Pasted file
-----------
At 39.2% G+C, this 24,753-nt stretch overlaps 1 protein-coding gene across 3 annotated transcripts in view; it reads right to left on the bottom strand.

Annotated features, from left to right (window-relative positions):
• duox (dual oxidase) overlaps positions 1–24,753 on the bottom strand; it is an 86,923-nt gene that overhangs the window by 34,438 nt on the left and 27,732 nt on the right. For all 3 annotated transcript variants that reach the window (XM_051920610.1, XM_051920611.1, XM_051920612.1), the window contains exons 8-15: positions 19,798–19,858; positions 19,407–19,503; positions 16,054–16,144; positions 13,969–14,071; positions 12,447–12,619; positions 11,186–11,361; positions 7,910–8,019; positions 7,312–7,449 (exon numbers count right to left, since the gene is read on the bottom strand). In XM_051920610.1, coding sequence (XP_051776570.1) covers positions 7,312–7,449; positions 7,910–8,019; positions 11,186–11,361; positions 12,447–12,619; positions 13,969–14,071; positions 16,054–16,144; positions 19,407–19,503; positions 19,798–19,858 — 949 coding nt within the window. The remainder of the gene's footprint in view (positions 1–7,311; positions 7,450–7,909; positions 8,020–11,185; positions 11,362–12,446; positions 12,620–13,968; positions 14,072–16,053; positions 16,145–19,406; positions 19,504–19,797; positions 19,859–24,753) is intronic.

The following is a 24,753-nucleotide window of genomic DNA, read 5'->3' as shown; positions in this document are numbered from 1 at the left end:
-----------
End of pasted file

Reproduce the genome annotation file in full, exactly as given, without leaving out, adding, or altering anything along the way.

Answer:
At 39.2% G+C, this 24,753-nt stretch overlaps 1 protein-coding gene across 3 annotated transcripts in view; it reads right to left on the bottom strand.

Annotated features, from left to right (window-relative positions):
• duox (dual oxidase) overlaps positions 1–24,753 on the bottom strand; it is an 86,923-nt gene that overhangs the window by 34,438 nt on the left and 27,732 nt on the right. For all 3 annotated transcript variants that reach the window (XM_051920610.1, XM_051920611.1, XM_051920612.1), the window contains exons 8-15: positions 19,798–19,858; positions 19,407–19,503; positions 16,054–16,144; positions 13,969–14,071; positions 12,447–12,619; positions 11,186–11,361; positions 7,910–8,019; positions 7,312–7,449 (exon numbers count right to left, since the gene is read on the bottom strand). In XM_051920610.1, coding sequence (XP_051776570.1) covers positions 7,312–7,449; positions 7,910–8,019; positions 11,186–11,361; positions 12,447–12,619; positions 13,969–14,071; positions 16,054–16,144; positions 19,407–19,503; positions 19,798–19,858 — 949 coding nt within the window. The remainder of the gene's footprint in view (positions 1–7,311; positions 7,450–7,909; positions 8,020–11,185; positions 11,362–12,446; positions 12,620–13,968; positions 14,072–16,053; positions 16,145–19,406; positions 19,504–19,797; positions 19,859–24,753) is intronic.

The following is a 24,753-nucleotide window of genomic DNA, read 5'->3' as shown; positions in this document are numbered from 1 at the left end: